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Coordinated activation of metabolic pathways for antioxidants and defence compounds by jasmonates and their roles in stress tolerance in Arabidopsis

Authors

  • Yuko Sasaki-Sekimoto,

    Corresponding author
    1. Tokyo Institute of Technology, Graduate School of Bioscience and Biotechnology, 4259 B-14 Nagatsuta-cho, Midori-ku, Yokohama, Kanagawa, 226–8501, Japan,
      (fax +81 45 924 5823; e-mail ysasaki@bio.titech.ac.jp).
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  • Nozomi Taki,

    1. Tokyo Institute of Technology, Graduate School of Bioscience and Biotechnology, 4259 B-14 Nagatsuta-cho, Midori-ku, Yokohama, Kanagawa, 226–8501, Japan,
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  • Takeshi Obayashi,

    1. Tokyo Institute of Technology, Graduate School of Bioscience and Biotechnology, 4259 B-14 Nagatsuta-cho, Midori-ku, Yokohama, Kanagawa, 226–8501, Japan,
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  • Mitsuko Aono,

    1. National Institute for Environmental Studies, Environmental Biology Division, 16-2 Onogawa, Tsukuba, Ibaraki, 305-8506, Japan,
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  • Fuminori Matsumoto,

    1. Tokyo Institute of Technology, Graduate School of Bioscience and Biotechnology, 4259 B-14 Nagatsuta-cho, Midori-ku, Yokohama, Kanagawa, 226–8501, Japan,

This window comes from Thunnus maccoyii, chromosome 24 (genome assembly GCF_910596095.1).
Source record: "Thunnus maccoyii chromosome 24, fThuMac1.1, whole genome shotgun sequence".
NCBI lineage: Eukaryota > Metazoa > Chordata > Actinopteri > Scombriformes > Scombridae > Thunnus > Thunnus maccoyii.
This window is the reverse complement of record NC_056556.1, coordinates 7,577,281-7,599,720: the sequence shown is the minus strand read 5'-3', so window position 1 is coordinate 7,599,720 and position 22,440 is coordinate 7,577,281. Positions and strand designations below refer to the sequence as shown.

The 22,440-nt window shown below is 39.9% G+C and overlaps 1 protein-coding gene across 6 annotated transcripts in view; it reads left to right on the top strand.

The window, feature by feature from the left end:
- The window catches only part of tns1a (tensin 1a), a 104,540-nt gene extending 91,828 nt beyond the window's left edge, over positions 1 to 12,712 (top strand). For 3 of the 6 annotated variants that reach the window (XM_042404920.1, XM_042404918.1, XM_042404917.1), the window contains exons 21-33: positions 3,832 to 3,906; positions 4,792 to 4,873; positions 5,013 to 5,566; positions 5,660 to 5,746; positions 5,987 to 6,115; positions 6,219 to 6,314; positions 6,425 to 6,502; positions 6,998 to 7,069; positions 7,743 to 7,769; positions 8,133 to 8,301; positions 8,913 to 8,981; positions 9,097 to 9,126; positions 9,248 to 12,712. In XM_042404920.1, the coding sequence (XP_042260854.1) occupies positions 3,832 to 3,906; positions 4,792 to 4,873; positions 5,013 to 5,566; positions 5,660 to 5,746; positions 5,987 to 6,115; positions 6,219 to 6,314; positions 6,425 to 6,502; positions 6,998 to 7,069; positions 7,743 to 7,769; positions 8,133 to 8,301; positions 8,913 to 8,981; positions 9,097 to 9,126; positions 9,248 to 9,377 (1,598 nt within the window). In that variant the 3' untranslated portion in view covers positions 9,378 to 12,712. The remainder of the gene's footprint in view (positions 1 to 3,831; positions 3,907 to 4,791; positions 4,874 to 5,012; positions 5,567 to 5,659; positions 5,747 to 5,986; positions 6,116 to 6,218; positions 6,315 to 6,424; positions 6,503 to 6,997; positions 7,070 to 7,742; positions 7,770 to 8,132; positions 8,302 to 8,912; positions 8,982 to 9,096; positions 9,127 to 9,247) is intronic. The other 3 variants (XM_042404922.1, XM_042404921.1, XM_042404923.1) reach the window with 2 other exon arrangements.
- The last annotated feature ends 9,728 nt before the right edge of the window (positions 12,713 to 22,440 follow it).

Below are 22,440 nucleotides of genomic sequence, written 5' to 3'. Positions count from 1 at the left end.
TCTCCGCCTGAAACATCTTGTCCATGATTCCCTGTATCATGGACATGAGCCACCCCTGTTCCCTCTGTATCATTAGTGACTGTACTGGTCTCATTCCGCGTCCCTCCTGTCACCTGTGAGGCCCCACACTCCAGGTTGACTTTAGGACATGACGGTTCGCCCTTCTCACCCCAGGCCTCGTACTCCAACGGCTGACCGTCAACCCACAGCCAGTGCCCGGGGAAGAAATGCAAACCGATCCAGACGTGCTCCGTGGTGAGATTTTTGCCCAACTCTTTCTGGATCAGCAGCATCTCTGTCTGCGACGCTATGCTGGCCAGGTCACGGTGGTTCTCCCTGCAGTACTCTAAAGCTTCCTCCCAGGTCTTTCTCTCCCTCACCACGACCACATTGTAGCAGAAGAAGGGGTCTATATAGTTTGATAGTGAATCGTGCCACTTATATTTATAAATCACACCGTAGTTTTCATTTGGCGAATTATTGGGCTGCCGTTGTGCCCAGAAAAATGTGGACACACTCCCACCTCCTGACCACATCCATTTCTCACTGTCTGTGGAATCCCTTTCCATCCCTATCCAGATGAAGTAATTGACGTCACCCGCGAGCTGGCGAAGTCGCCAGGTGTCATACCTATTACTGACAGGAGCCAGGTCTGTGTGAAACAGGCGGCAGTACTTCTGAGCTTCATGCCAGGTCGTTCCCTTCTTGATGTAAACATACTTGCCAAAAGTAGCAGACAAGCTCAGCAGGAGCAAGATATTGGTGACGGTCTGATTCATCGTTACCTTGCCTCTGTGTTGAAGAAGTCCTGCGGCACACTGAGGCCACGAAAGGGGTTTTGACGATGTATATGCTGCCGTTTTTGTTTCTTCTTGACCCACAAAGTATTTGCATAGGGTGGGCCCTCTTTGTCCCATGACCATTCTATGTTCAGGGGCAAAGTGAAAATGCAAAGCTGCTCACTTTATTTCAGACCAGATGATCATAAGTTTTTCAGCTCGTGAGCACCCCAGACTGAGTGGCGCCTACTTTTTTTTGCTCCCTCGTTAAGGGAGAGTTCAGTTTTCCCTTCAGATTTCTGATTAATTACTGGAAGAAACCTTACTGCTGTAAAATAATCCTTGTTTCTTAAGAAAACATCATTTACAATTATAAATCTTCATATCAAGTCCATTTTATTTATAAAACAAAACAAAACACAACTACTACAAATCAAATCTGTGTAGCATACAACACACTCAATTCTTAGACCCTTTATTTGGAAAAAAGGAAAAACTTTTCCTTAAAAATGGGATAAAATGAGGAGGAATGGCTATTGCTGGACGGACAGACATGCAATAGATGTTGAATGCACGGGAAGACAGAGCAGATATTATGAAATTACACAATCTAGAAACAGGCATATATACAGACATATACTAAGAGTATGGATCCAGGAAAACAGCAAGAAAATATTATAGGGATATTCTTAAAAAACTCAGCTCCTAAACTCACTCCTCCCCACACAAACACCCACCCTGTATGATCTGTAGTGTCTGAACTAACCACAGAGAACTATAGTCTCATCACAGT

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  • Nozomu Sakurai,

    1. Kazusa DNA Research Institute, PM NEDO laboratory, 2-6-7 Kazusa-kamatari, Kisarazu, Chiba, 292-0818, Japan,
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  • Hideyuki Suzuki,

    1. Kazusa DNA Research Institute, PM NEDO laboratory, 2-6-7 Kazusa-kamatari, Kisarazu, Chiba, 292-0818, Japan,
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  • Masami Yokota Hirai,

    1. Chiba University, Graduate School of Pharmaceutical Sciences, 1-33, Yayoi-cho, Inage-ku, Chiba, Chiba, 263-8522, Japan,
    2. CREST, JST (Japan Science and Technology Corporation), Japan,
    3. RIKEN Plant Science Center, 1-7-22 Suehiro-cho, Tsurumi, Yokohama, Kanagawa, 230-0045, Japan, and
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  • Masaaki Noji,

    1. Chiba University, Graduate School of Pharmaceutical Sciences, 1-33, Yayoi-cho, Inage-ku, Chiba, Chiba, 263-8522, Japan,
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  • Kazuki Saito,

    1. Chiba University, Graduate School of Pharmaceutical Sciences, 1-33, Yayoi-cho, Inage-ku, Chiba, Chiba, 263-8522, Japan,
    2. CREST, JST (Japan Science and Technology Corporation), Japan,
    3. RIKEN Plant Science Center, 1-7-22 Suehiro-cho, Tsurumi, Yokohama, Kanagawa, 230-0045, Japan, and
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  • Tatsuru Masuda,

    1. Tokyo Institute of Technology, Graduate School of Bioscience and Biotechnology, 4259 B-14 Nagatsuta-cho, Midori-ku, Yokohama, Kanagawa, 226–8501, Japan,